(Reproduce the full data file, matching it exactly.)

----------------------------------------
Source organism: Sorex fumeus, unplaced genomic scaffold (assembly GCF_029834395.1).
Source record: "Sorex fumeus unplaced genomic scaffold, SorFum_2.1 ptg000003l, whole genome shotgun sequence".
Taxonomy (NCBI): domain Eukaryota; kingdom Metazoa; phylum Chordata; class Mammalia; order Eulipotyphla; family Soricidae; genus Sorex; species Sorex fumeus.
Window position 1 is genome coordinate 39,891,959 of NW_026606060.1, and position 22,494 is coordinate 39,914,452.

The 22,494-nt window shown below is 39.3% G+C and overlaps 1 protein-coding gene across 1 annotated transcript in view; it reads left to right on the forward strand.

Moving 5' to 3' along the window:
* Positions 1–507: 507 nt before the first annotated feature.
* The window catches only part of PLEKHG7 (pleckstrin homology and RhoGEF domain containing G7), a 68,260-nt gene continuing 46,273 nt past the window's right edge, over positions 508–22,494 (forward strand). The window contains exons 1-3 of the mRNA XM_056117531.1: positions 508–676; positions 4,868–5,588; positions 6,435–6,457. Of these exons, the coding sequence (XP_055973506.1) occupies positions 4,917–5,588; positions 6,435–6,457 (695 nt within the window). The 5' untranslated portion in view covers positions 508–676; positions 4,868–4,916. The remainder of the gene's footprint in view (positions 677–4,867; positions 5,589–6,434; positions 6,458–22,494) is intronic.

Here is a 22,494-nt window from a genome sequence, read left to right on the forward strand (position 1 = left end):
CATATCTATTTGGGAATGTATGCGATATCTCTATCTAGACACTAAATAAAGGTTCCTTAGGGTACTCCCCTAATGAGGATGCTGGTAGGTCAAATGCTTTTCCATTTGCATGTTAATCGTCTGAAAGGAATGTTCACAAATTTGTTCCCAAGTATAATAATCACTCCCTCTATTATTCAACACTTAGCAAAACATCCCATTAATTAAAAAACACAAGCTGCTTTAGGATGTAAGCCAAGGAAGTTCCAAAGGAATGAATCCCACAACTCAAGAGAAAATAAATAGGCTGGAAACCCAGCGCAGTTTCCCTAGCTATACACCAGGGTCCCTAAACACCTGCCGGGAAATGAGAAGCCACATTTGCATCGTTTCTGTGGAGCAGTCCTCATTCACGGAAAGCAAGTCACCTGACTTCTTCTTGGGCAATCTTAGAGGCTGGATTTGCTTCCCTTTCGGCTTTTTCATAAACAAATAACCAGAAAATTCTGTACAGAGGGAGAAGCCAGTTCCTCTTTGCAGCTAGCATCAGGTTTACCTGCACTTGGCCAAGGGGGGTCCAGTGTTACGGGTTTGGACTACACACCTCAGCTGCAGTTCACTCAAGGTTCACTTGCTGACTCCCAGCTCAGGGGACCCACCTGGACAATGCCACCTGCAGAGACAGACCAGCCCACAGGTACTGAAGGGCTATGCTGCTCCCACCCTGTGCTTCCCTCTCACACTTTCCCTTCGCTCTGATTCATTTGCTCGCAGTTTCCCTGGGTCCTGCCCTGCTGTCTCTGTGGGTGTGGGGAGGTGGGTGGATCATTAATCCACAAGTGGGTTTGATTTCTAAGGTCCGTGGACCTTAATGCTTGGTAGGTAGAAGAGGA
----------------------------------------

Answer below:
Source organism: Sorex fumeus, unplaced genomic scaffold (assembly GCF_029834395.1).
Source record: "Sorex fumeus unplaced genomic scaffold, SorFum_2.1 ptg000003l, whole genome shotgun sequence".
Taxonomy (NCBI): domain Eukaryota; kingdom Metazoa; phylum Chordata; class Mammalia; order Eulipotyphla; family Soricidae; genus Sorex; species Sorex fumeus.
Window position 1 is genome coordinate 39,891,959 of NW_026606060.1, and position 22,494 is coordinate 39,914,452.

The 22,494-nt window shown below is 39.3% G+C and overlaps 1 protein-coding gene across 1 annotated transcript in view; it reads left to right on the forward strand.

Moving 5' to 3' along the window:
* Positions 1–507: 507 nt before the first annotated feature.
* The window catches only part of PLEKHG7 (pleckstrin homology and RhoGEF domain containing G7), a 68,260-nt gene continuing 46,273 nt past the window's right edge, over positions 508–22,494 (forward strand). The window contains exons 1-3 of the mRNA XM_056117531.1: positions 508–676; positions 4,868–5,588; positions 6,435–6,457. Of these exons, the coding sequence (XP_055973506.1) occupies positions 4,917–5,588; positions 6,435–6,457 (695 nt within the window). The 5' untranslated portion in view covers positions 508–676; positions 4,868–4,916. The remainder of the gene's footprint in view (positions 677–4,867; positions 5,589–6,434; positions 6,458–22,494) is intronic.

Here is a 22,494-nt window from a genome sequence, read left to right on the forward strand (position 1 = left end):
CATATCTATTTGGGAATGTATGCGATATCTCTATCTAGACACTAAATAAAGGTTCCTTAGGGTACTCCCCTAATGAGGATGCTGGTAGGTCAAATGCTTTTCCATTTGCATGTTAATCGTCTGAAAGGAATGTTCACAAATTTGTTCCCAAGTATAATAATCACTCCCTCTATTATTCAACACTTAGCAAAACATCCCATTAATTAAAAAACACAAGCTGCTTTAGGATGTAAGCCAAGGAAGTTCCAAAGGAATGAATCCCACAACTCAAGAGAAAATAAATAGGCTGGAAACCCAGCGCAGTTTCCCTAGCTATACACCAGGGTCCCTAAACACCTGCCGGGAAATGAGAAGCCACATTTGCATCGTTTCTGTGGAGCAGTCCTCATTCACGGAAAGCAAGTCACCTGACTTCTTCTTGGGCAATCTTAGAGGCTGGATTTGCTTCCCTTTCGGCTTTTTCATAAACAAATAACCAGAAAATTCTGTACAGAGGGAGAAGCCAGTTCCTCTTTGCAGCTAGCATCAGGTTTACCTGCACTTGGCCAAGGGGGGTCCAGTGTTACGGGTTTGGACTACACACCTCAGCTGCAGTTCACTCAAGGTTCACTTGCTGACTCCCAGCTCAGGGGACCCACCTGGACAATGCCACCTGCAGAGACAGACCAGCCCACAGGTACTGAAGGGCTATGCTGCTCCCACCCTGTGCTTCCCTCTCACACTTTCCCTTCGCTCTGATTCATTTGCTCGCAGTTTCCCTGGGTCCTGCCCTGCTGTCTCTGTGGGTGTGGGGAGGTGGGTGGATCATTAATCCACAAGTGGGTTTGATTTCTAAGGTCCGTGGACCTTAATGCTTGGTAGGTAGAAGAGGA